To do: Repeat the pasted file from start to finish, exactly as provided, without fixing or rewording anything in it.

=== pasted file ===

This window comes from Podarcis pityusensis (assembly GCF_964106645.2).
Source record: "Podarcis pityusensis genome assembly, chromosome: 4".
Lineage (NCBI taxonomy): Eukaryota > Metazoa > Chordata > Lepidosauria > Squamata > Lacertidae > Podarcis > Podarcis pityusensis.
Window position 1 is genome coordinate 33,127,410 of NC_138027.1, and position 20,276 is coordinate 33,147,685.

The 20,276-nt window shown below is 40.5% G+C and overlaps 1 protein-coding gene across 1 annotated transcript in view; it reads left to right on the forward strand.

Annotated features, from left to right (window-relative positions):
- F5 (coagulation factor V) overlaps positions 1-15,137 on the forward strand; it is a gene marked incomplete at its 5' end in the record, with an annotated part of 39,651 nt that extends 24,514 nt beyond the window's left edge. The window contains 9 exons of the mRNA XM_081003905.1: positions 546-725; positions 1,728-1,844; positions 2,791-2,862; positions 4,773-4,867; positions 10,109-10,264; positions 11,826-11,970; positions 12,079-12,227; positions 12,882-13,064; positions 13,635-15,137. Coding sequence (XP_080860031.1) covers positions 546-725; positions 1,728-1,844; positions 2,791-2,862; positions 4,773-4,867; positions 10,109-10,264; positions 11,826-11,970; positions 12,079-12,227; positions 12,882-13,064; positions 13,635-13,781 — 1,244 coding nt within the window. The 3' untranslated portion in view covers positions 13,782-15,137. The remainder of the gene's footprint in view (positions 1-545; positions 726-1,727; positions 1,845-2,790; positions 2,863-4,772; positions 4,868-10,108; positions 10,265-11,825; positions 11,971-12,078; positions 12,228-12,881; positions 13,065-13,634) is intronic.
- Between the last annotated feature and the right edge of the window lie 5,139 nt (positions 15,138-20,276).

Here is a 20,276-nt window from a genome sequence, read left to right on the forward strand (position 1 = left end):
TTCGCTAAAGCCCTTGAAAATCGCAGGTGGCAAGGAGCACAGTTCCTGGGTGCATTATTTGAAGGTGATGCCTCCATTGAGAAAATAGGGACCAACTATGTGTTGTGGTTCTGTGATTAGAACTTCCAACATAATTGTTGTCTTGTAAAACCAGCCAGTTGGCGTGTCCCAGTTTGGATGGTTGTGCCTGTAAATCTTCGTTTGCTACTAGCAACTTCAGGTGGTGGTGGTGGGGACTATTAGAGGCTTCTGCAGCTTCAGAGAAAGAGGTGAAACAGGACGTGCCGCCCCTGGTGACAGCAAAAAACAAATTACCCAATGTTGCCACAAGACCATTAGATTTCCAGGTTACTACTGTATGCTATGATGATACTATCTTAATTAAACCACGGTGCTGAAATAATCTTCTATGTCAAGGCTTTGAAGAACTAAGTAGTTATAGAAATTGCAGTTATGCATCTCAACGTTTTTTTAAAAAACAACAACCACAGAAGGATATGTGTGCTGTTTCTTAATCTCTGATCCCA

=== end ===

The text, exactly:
This window comes from Podarcis pityusensis (assembly GCF_964106645.2).
Source record: "Podarcis pityusensis genome assembly, chromosome: 4".
Lineage (NCBI taxonomy): Eukaryota > Metazoa > Chordata > Lepidosauria > Squamata > Lacertidae > Podarcis > Podarcis pityusensis.
Window position 1 is genome coordinate 33,127,410 of NC_138027.1, and position 20,276 is coordinate 33,147,685.

The 20,276-nt window shown below is 40.5% G+C and overlaps 1 protein-coding gene across 1 annotated transcript in view; it reads left to right on the forward strand.

Annotated features, from left to right (window-relative positions):
- F5 (coagulation factor V) overlaps positions 1-15,137 on the forward strand; it is a gene marked incomplete at its 5' end in the record, with an annotated part of 39,651 nt that extends 24,514 nt beyond the window's left edge. The window contains 9 exons of the mRNA XM_081003905.1: positions 546-725; positions 1,728-1,844; positions 2,791-2,862; positions 4,773-4,867; positions 10,109-10,264; positions 11,826-11,970; positions 12,079-12,227; positions 12,882-13,064; positions 13,635-15,137. Coding sequence (XP_080860031.1) covers positions 546-725; positions 1,728-1,844; positions 2,791-2,862; positions 4,773-4,867; positions 10,109-10,264; positions 11,826-11,970; positions 12,079-12,227; positions 12,882-13,064; positions 13,635-13,781 — 1,244 coding nt within the window. The 3' untranslated portion in view covers positions 13,782-15,137. The remainder of the gene's footprint in view (positions 1-545; positions 726-1,727; positions 1,845-2,790; positions 2,863-4,772; positions 4,868-10,108; positions 10,265-11,825; positions 11,971-12,078; positions 12,228-12,881; positions 13,065-13,634) is intronic.
- Between the last annotated feature and the right edge of the window lie 5,139 nt (positions 15,138-20,276).

Here is a 20,276-nt window from a genome sequence, read left to right on the forward strand (position 1 = left end):
TTCGCTAAAGCCCTTGAAAATCGCAGGTGGCAAGGAGCACAGTTCCTGGGTGCATTATTTGAAGGTGATGCCTCCATTGAGAAAATAGGGACCAACTATGTGTTGTGGTTCTGTGATTAGAACTTCCAACATAATTGTTGTCTTGTAAAACCAGCCAGTTGGCGTGTCCCAGTTTGGATGGTTGTGCCTGTAAATCTTCGTTTGCTACTAGCAACTTCAGGTGGTGGTGGTGGGGACTATTAGAGGCTTCTGCAGCTTCAGAGAAAGAGGTGAAACAGGACGTGCCGCCCCTGGTGACAGCAAAAAACAAATTACCCAATGTTGCCACAAGACCATTAGATTTCCAGGTTACTACTGTATGCTATGATGATACTATCTTAATTAAACCACGGTGCTGAAATAATCTTCTATGTCAAGGCTTTGAAGAACTAAGTAGTTATAGAAATTGCAGTTATGCATCTCAACGTTTTTTTAAAAAACAACAACCACAGAAGGATATGTGTGCTGTTTCTTAATCTCTGATCCCA